The Indy Autonomous Challenge (IAC) is debuting the first-ever autonomous racecar at the Indianapolis Motor Speedway (IMS) on Monday, live during a virtual CES 2021 demonstration at 2:00 PM EST.
We're not kidding when we say the $1.5 million university prize competition will involve the world's first car-versus-car, high-speed autonomous race, live at the IMS, according to the project's official website.
The race will commence on October 23, 2021.
UPDATE Jan. 11, 2:27 AM EST: Autonomous racecar Dallara IL-15 debut
While at CES 2021, Stefano dePonti, CEO & GM of Dallara, unveiled the new autonomous race car that the teams will use for the competition, the Dallara IL-15.
According to the press release of the unveiling, Paul Mitchell, president and CEO of ESN, and co-organizer of the IAC, said: "The Dallara-built IAC racecar is the most advanced, fastest autonomous vehicle ever developed. Our IAC sponsors are providing radar, LiDAR, optical cameras, and advanced computers, bringing the value of each vehicle to $1 million.”
Thirty teams will compete, all using their version of the newly-unveiled vehicle — which is a retrofitted F1 car.
UPDATE Jan. 11, 2:22 PM EST: Winner must cross finish line in 25 minutes or less
The top prize for the challenge is $1 million ($1.5 million cumulatively, for all participants), given to the first team to cross the finish line in 25 minutes or less, after completing 20 laps.
The second and third prizes will be $250,000 and $50,000, respectively, giving all of the participating teams a high-stakes motivation to win.
UPDATE Jan. 11, 2:20 PM EST: 2021 will see serious advancements in autonomous racecars
While events and preparation for the final race have already been taking place, 2021 is slated to be a busy year for the autonomous challenge race teams. The first simulation race will take place on May 27, 2021, giving the participants a chance to test out their cars in a real-world environment — without the high-stakes.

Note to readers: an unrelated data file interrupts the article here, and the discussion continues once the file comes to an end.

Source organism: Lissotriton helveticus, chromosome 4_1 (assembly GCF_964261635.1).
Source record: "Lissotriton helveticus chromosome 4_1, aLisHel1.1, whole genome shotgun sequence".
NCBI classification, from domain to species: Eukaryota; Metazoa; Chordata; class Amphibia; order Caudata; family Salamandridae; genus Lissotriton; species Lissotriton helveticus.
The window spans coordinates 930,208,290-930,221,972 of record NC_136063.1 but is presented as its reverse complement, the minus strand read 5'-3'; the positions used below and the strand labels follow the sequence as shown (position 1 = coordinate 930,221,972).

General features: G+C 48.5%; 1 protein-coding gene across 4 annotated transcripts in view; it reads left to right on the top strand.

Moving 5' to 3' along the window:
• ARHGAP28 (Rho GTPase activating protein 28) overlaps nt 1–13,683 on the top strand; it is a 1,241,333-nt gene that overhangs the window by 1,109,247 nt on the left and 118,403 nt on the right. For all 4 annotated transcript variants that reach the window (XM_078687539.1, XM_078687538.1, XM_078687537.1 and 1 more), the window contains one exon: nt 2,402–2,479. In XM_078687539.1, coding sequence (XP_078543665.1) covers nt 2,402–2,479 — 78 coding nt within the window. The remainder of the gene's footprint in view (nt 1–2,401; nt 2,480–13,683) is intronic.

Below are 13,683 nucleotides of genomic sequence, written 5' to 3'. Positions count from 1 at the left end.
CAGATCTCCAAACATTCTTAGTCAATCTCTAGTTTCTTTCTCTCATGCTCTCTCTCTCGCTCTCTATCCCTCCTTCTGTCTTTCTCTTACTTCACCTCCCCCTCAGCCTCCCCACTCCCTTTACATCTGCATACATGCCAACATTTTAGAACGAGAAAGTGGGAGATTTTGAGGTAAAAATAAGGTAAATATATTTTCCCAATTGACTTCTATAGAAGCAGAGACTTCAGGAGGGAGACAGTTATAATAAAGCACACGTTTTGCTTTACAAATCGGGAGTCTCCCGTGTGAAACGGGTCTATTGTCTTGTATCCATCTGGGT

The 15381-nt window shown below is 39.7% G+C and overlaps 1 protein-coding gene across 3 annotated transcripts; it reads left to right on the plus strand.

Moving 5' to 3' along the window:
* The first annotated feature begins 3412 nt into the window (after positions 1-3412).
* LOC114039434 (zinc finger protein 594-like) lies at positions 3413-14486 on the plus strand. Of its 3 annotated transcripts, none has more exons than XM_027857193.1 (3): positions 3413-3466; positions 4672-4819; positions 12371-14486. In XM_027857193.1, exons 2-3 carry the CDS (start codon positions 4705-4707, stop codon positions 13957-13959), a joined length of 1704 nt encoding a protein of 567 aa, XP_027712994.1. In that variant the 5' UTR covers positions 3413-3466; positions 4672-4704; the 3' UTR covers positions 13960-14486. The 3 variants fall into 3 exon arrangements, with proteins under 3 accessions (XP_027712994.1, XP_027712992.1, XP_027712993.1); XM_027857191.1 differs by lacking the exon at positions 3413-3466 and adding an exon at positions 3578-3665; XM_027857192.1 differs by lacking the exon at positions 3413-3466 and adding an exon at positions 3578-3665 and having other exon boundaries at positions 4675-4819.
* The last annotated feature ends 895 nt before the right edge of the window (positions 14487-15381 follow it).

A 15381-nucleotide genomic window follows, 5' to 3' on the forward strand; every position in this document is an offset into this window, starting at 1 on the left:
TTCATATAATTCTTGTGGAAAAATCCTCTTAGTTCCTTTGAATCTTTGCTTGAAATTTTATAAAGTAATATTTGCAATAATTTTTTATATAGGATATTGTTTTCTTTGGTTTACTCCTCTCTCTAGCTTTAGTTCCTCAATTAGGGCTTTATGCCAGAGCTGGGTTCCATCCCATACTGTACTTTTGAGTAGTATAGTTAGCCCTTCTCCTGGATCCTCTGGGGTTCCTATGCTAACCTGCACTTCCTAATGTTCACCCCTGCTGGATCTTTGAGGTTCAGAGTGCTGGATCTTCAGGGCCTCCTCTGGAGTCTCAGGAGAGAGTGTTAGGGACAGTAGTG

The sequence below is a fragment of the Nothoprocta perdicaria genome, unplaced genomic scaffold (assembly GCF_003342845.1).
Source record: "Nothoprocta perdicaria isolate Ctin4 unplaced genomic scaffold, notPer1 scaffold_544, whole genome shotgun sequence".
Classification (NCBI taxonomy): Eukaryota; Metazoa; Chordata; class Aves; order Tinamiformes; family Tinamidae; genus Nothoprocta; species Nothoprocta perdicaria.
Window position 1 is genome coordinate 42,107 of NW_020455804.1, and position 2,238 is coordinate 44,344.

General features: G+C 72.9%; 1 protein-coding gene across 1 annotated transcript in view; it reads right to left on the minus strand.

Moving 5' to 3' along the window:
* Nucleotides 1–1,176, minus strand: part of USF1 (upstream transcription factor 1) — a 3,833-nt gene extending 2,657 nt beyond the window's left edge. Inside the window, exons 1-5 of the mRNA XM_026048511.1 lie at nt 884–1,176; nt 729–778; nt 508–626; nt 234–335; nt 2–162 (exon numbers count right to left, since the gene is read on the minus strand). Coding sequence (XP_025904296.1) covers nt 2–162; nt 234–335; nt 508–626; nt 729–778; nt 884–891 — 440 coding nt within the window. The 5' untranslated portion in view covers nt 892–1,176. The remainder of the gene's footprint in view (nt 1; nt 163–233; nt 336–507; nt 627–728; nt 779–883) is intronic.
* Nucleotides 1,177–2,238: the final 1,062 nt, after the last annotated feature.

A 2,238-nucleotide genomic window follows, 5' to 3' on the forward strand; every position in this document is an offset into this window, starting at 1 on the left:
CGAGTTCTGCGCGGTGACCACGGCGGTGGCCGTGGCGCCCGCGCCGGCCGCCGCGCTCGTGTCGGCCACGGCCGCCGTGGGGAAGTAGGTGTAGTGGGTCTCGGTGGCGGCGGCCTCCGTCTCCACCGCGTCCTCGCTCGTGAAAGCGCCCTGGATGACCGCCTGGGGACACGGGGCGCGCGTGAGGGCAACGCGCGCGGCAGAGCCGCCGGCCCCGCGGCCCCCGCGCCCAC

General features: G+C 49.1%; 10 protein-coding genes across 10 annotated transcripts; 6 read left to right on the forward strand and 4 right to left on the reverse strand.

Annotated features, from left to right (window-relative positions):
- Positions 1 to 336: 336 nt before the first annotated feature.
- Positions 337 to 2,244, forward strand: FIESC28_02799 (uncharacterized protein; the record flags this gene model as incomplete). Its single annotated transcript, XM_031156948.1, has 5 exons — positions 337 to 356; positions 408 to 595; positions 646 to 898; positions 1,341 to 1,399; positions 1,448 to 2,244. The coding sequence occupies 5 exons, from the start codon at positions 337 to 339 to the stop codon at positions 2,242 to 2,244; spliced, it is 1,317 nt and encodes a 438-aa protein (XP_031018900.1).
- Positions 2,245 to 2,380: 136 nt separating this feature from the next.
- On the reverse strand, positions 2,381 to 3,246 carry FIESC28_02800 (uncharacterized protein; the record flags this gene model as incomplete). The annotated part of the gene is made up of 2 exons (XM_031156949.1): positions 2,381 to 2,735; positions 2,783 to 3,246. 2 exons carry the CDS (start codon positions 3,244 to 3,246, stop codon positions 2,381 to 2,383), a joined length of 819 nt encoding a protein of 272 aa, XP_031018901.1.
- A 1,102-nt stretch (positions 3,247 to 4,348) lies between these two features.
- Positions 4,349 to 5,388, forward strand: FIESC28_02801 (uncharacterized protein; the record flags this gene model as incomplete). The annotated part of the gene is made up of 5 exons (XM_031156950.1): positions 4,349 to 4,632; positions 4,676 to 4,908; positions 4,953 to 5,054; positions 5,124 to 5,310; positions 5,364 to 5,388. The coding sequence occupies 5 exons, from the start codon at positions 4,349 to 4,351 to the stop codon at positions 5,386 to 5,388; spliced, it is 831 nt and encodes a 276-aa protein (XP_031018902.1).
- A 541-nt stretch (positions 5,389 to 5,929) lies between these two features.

The final race for all of the prize money will take place on October 23 of 2021, meaning there’s just 10 months to wait until one of the highest-stakes, highest-speed, autonomous races of all time.
UPDATE Jan. 11, 2:15 PM EST: Dallara IL-15 set for Indycar series races, fully 'autonomized'
As part of the challenge, teams will have to modify a Dallara IL-15, which is the racecar that is used in the NTT Indycar Series races. The racecar has been fitted with hardware and controls that enable the autonomization of the vehicles, so the teams will focus primarily on writing the software for the cars.
The goal will be to out-race all of the other cars, notably while traveling at very high speeds around the famous race track.
UPDATE Jan. 11, 2:10 PM EST: $1.5-million prize competition announced, October 2021
The Indianapolis Motor Speedway along with Energy Systems network announced a $1.5 million prize competition to take place in October of 2021 as the inaugural race. The race, called the Indy Autonomous Challenge, is specifically geared towards college and university teams, giving them the sole goal of creating the fastest autonomous race car around the track.
UPDATE Jan. 11, 2:03 PM EST: Indianapolis Motor Speedway apt for new transportation tech
The organizers of the event chose IMS because of its reputation in history — a place where new horseless technology was tested for the first time in the early 20th century.
Indy Challenge unveiling autonomous racecars at Indianapolis Motor Speedway
The IAC advances cutting-edge technologies in driverless vehicles — and motorsports in general. Additionally, more than 500 university students are vying for the $1.5-million prize in the world's first high-speed, drone-versus-drone race at the renowned IMS arena.
In December, another autonomous racecar event took a turn for the worse when the Roborace team's SIT Acronis Autonomous racecar drove straight into the wall — only seconds after the race began. Hopefully, the upcoming October 2021 race will have better luck.
Editor's note: An earlier version of this article suggested a live race was happening during CES 2021, at Indianapolis Motor Speedway. This is incorrect, as today was simply the debut for the autonomous racecar, to enter the competition in October 2021. IE regrets this error.